South Carolina and Georgia contain copious amounts of clay-based soil and they also experience an above-average amount of rainfall. When you mix these two factors together, it can cause concrete problems as the clay fills with water and expands. All of this expansion causes uneven concrete and cracking in driveways or sidewalks. Thankfully, Mount Valley has concrete lifting solutions to lift and stabilize any damaged concrete. Here’s everything you need to know about expansive soils.
How do Expansive Soils Work?
In many places, loamy or sandy soil is the norm. These soils are often loose in structure, which allows water to pass through them easily. During a storm, these soils will get wet, but they won’t absorb water to the point that they grow in size. As you probably guessed, expansive soils do the exact opposite. In fact, most expansive soils tend to be clay-based. Clay soils are packed together tightly, so it takes much longer for water to drain from them. Due to their tight compaction, water may be absorbed quicker than it can drain which leads to expansion. Because of this, residents of Charleston, Columbia, Greenville, and Savannah might experience the negative effects of expansive soils during heavy rainfall.
Not to mention, once expansive soils do finally drain, they shrink in size and become brittle, which causes the heavy concrete on top to crush through the weakened structure. This process will likely cause even more problems for the already damaged concrete. Over time, the process will repeat itself and continue to devastate your concrete.
Risks That Come with Expansive Soils
Expansive soils can lead to all kinds of concrete problems, including cracked concrete, flaking, and pitting concrete, and an uneven driveway and sidewalk. Concrete problems are serious, as they can lead to injuries and may indicate foundation issues in the future.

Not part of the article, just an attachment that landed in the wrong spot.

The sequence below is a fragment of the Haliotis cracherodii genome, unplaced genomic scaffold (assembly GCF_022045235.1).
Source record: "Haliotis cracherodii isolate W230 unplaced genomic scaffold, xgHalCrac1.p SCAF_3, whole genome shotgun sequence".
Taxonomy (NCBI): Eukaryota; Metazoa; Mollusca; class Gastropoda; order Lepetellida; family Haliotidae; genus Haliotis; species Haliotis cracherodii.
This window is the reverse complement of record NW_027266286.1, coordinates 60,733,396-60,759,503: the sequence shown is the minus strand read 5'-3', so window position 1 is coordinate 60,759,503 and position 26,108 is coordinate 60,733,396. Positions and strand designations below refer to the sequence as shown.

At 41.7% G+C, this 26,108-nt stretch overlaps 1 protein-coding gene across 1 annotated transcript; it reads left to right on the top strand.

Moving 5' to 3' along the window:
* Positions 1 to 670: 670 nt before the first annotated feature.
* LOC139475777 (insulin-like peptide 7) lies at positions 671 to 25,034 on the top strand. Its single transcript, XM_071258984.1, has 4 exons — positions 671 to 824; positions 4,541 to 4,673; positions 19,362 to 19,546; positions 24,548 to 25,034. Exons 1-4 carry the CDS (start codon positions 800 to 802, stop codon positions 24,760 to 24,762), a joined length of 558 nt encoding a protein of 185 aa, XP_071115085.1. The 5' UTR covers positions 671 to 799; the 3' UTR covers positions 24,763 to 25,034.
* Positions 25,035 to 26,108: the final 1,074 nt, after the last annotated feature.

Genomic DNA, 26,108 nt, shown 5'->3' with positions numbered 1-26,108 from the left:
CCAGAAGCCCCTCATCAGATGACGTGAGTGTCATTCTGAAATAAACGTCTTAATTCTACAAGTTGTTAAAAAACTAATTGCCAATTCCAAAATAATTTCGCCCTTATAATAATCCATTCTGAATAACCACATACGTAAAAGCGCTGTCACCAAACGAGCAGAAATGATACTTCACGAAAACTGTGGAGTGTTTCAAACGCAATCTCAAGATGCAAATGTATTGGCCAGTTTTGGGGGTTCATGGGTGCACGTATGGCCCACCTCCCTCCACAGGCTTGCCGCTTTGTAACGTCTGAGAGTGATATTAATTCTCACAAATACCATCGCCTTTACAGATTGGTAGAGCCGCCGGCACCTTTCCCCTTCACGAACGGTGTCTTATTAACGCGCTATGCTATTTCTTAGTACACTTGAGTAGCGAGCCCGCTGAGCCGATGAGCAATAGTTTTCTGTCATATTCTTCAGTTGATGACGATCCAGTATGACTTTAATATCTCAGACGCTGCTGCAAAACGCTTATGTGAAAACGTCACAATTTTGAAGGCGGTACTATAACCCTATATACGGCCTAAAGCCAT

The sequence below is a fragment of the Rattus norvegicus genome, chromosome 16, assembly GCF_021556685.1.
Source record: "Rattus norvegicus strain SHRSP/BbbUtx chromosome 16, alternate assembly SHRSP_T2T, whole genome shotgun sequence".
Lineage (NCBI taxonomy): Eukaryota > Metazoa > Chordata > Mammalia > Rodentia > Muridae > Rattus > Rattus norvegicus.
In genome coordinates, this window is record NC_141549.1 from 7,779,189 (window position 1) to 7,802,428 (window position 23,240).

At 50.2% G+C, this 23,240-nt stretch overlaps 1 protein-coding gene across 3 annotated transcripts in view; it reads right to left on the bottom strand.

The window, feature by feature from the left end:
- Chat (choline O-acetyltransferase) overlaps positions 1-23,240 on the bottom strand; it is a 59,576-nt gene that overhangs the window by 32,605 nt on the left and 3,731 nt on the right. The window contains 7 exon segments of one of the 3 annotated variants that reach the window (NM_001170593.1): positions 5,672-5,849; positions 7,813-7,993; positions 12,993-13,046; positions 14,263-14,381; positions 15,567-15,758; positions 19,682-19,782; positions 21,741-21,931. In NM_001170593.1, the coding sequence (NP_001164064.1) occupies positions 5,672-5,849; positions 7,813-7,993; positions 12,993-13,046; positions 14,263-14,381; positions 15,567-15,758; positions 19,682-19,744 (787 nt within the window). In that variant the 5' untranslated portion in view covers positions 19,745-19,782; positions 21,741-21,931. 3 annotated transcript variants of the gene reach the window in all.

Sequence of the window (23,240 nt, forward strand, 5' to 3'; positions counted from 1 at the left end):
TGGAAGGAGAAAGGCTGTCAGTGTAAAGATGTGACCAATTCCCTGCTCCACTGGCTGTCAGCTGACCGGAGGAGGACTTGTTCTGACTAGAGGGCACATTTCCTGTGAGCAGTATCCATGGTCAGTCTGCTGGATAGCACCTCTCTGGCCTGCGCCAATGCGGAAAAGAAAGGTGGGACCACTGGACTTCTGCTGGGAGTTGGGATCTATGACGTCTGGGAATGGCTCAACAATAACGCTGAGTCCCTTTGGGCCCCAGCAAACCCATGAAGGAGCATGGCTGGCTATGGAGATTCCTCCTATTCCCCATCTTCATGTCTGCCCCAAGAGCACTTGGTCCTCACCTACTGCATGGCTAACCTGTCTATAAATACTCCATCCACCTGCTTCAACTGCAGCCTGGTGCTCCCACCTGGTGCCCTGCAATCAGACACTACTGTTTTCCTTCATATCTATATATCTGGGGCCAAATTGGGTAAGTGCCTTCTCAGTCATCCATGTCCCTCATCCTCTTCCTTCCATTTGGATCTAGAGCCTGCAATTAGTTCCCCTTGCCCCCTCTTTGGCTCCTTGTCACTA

As you know, expansive soils will grow in size until they are pushing on the concrete above them. Concrete is a stiff material that is unable to bend and adapt under this type of pressure, so the only thing left for it to do is crack. Later on, as the expansive soil dries and sinks in size, the cracked concrete will undergo more pressure as a gap opens up between the concrete and soil. The cracked concrete will sink into the ground and crumble even further. No matter which step in the process your expansive soil is at, it never benefits concrete structures.
Flaking, Pitting, and Staining
Since expansive soils cause concrete to crack, it also puts your concrete at risk for flaking, pitting, and staining. Each of these negative symptoms indicates that your concrete is in poor condition. Pitting refers to the deteriorating surface and structural integrity of concrete. You may notice clusters of small holes forming across sections of your driveway or sidewalk. Concrete that has been cracked by expansive soils is more likely to experience pitting. Concrete flaking is similar to pitting, and also indicates a structural issue with your concrete. However, flaking is most often brought on by moisture. The same rainfall that causes soil to expand can also cause flaking to arise in your concrete structures.